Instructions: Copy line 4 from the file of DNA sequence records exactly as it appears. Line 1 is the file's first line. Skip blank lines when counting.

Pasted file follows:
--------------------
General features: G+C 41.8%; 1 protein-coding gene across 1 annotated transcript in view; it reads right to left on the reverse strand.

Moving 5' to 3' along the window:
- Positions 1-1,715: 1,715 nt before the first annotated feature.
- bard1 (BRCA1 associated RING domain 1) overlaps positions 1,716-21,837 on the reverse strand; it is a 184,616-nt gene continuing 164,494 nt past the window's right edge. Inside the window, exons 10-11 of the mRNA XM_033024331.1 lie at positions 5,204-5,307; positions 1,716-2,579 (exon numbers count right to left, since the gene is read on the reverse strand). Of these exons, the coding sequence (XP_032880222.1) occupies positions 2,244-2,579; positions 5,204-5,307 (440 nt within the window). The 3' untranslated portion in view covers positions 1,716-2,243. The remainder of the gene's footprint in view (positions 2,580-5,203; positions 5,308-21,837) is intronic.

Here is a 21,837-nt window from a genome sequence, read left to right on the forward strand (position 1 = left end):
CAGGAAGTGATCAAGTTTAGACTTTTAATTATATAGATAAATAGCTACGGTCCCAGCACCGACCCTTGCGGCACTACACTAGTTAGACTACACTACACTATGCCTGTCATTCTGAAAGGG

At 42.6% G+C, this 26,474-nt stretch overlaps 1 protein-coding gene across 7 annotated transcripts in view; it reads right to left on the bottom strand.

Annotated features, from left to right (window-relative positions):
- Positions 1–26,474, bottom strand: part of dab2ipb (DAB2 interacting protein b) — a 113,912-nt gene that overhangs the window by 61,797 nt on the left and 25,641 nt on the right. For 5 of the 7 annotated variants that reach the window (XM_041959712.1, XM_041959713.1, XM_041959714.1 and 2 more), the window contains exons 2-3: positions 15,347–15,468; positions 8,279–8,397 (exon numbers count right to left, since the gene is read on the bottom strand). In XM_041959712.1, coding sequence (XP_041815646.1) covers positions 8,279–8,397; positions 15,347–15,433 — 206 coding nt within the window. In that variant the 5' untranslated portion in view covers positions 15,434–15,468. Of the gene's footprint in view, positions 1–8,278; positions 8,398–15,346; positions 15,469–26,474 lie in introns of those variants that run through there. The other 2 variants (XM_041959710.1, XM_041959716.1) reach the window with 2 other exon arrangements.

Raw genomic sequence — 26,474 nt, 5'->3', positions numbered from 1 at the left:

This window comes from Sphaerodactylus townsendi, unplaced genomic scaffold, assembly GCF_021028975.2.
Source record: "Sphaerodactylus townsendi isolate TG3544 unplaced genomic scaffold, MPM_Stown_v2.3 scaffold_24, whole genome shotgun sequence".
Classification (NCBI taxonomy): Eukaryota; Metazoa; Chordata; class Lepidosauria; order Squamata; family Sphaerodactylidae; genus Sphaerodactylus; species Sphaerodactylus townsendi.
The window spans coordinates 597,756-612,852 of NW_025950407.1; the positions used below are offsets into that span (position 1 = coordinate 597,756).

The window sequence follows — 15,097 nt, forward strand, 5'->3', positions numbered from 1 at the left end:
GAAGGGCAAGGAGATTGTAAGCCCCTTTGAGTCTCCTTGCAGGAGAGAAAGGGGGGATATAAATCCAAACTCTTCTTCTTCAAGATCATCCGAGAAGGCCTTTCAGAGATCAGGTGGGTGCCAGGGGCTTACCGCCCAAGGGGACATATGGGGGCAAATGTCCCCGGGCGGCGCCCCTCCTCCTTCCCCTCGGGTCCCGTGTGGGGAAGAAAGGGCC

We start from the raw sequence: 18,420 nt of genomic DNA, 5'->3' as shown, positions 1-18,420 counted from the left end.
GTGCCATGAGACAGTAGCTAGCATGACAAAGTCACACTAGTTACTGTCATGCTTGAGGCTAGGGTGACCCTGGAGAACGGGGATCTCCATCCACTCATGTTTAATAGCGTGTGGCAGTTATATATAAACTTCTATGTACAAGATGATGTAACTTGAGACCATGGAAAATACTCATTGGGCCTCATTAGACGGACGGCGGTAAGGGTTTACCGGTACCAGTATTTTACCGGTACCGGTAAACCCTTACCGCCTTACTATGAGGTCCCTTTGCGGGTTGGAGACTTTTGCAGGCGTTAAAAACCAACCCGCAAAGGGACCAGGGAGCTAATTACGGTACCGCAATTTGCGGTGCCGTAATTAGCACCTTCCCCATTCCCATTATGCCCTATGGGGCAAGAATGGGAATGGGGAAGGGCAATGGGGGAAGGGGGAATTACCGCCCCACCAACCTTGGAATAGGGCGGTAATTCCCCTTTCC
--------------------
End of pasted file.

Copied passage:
- bard1 (BRCA1 associated RING domain 1) overlaps positions 1,716-21,837 on the reverse strand; it is a 184,616-nt gene continuing 164,494 nt past the window's right edge. Inside the window, exons 10-11 of the mRNA XM_033024331.1 lie at positions 5,204-5,307; positions 1,716-2,579 (exon numbers count right to left, since the gene is read on the reverse strand). Of these exons, the coding sequence (XP_032880222.1) occupies positions 2,244-2,579; positions 5,204-5,307 (440 nt within the window). The 3' untranslated portion in view covers positions 1,716-2,243. The remainder of the gene's footprint in view (positions 2,580-5,203; positions 5,308-21,837) is intronic.